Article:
Sonoma County's hotel occupancy and room rates are rising, and a variety of new hotels are scheduled to open their doors in the next few years. From 2011 to 2014, the average hotel occupancy rate rose from 63.3 percent to 74.3 percent, and the average price for a room increased from $110.70 to $136.64. Several properties are in the works that are expected to add to the county's lodging inventory, attracting more meetings, groups, and tours:
- Graton Casino hotel: A groundbreaking ceremony was held in September 2016 for a 200-room, six-story, $275 million hotel and conference center at the Graton Resort and Casino in Rohnert Park. Owned by the Federated Indians of Graton Rancheria, the casino opened in November 2014.
- h3 Guest House: Work is expected to being in late 2015 on the h3 Guest House in Healdsburg, featuring 39 rooms (including six suites), a living green roof, a creek-side swimming pool and garden park, and an upper level indoor-outdoor guest lounge. The new hotel will be next to the existing h2 hotel, owned by the Plaza Hospitality Group, which also owns Hotel Healdsburg.
- The Barlow hotel: Plans for an 80-room boutique hotel in Sebastopol are going through the approval process. Developer Barney Aldridge also developed The Barlow, the a former apple cannery that opened in 2013; it houses 53 stores and businesses in a four-block, 220,000-square foot, $23.8 million food, drink, and arts center.
- Holiday Inn Windsor: This full-service Holiday Inn is currently under construction and expected to open in 2016 with 100 guest rooms, an Italian restaurant, a full bar, and banquet facilities.
- Oxford Suites: This 163-room, eco-friendly hotel is under construction near the Graton Resort and Casino in Rohnert Park, and is expected to open in late 2016. Facilities will include a conference facility, restaurant and lounge, fitness center, sauna, steam room, and outdoor pool and spa.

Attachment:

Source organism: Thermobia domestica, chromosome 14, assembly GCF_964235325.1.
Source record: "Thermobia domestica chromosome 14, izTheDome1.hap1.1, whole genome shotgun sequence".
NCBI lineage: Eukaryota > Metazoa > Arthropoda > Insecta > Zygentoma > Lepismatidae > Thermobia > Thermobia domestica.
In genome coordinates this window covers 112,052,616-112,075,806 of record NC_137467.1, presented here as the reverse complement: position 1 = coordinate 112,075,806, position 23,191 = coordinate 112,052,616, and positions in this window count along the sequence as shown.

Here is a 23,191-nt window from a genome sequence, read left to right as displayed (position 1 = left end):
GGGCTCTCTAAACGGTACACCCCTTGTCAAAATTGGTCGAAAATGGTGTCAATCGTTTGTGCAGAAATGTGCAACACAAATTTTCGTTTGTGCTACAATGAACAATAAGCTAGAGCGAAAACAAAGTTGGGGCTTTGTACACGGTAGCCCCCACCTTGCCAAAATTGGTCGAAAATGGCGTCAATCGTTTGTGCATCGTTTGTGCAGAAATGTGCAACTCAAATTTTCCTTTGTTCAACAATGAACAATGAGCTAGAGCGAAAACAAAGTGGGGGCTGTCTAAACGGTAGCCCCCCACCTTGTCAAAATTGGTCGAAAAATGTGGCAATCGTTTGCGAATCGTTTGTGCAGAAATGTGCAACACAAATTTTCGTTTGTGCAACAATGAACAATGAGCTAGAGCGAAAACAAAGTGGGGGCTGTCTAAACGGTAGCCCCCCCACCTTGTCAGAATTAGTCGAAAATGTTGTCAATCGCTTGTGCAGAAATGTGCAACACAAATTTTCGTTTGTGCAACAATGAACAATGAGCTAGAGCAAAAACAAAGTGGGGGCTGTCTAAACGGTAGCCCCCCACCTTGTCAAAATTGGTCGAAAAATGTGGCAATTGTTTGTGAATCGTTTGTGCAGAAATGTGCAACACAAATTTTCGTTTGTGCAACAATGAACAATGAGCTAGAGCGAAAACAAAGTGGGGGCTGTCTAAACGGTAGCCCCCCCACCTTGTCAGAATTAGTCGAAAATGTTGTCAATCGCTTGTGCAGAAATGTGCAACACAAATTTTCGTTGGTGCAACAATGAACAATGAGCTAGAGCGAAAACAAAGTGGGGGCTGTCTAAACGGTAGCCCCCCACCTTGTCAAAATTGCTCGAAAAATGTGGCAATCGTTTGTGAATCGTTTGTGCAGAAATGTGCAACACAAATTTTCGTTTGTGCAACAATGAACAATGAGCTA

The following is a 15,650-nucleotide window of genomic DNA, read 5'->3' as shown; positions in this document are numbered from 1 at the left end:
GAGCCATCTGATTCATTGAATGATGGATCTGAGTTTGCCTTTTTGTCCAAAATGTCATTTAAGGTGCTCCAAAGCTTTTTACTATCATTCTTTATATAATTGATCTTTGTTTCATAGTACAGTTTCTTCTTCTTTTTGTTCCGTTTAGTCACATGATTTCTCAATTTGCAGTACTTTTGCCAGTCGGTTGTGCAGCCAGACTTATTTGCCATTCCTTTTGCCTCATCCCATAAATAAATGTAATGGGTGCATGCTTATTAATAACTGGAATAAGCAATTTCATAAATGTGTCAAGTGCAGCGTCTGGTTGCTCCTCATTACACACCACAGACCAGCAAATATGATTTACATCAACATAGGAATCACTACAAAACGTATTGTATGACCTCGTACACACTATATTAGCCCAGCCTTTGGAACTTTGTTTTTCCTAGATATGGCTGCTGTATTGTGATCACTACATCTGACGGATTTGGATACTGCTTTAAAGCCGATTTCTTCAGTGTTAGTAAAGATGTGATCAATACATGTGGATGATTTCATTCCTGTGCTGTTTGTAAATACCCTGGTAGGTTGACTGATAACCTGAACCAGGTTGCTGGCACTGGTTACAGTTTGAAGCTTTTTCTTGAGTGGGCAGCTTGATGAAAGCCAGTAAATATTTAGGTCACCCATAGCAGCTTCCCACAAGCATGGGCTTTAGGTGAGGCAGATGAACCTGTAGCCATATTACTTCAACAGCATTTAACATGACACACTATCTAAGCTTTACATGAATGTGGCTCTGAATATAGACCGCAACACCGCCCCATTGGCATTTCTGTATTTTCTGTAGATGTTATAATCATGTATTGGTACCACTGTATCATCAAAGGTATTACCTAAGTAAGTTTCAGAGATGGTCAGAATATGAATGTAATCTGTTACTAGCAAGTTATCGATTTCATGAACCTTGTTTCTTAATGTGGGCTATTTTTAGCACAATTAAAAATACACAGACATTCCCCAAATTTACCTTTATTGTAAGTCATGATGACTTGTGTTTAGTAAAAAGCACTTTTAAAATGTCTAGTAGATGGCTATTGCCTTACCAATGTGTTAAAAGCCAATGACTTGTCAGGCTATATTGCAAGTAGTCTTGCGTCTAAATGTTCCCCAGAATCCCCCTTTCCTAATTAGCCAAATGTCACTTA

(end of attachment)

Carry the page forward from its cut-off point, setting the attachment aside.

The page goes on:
Health Care Provider expanding it Services
After years of planning and public hearings, the new Sutter Santa Rosa Medical Center opened in October 2014. Constructed with "green" building methods, this $284 million state-of-the-art hospital offers single-patient rooms with patient-controlled temperature and sound controls and the capability of allowing a family member to spend the night, if needed. The new facility uses electronic health records, and offers advanced imaging technology. Hospital services include intensive care, emergency services, obstetrics, nursery care, level III neonatal intensive care, medical and surgery services, comprehensive cardiac services, supporting ancillary services, and a full range of women's reproductive health services.
Sunset Magazine in Sonoma
Starting in May 2016, the 45-acre public garden, event, and retail space known as Cornerstone Sonoma now includes the test gardens and outdoor kitchens of Sunset, the iconic western lifestyle magazine and website. The move will give Sunset a highly scenic location for editorial photo shoots, advertiser gatherings, and its growing events business, while drawing more attention and visitors to the southern Sonoma Valley. In addition to shops and restaurants, Cornerstone presents an ever-changing gallery of walk-through gardens, showcasing new and innovative designs from the world's finest landscape architects and designers.
By the end of 2015, 16,000 square feet of vacant warehouse space in southern Sonoma County will become a place for local small businesses and entrepreneurs to get the room, professional-grade tools, and expert help they need. The North Bay Makerspace is the vision of the nonprofit group North Bay Made. It's a membership program open to qualified makers and retailers that manufacture, grow, produce or sell quality products in the six-county North Bay region. The goal is help them find new markets and create new jobs.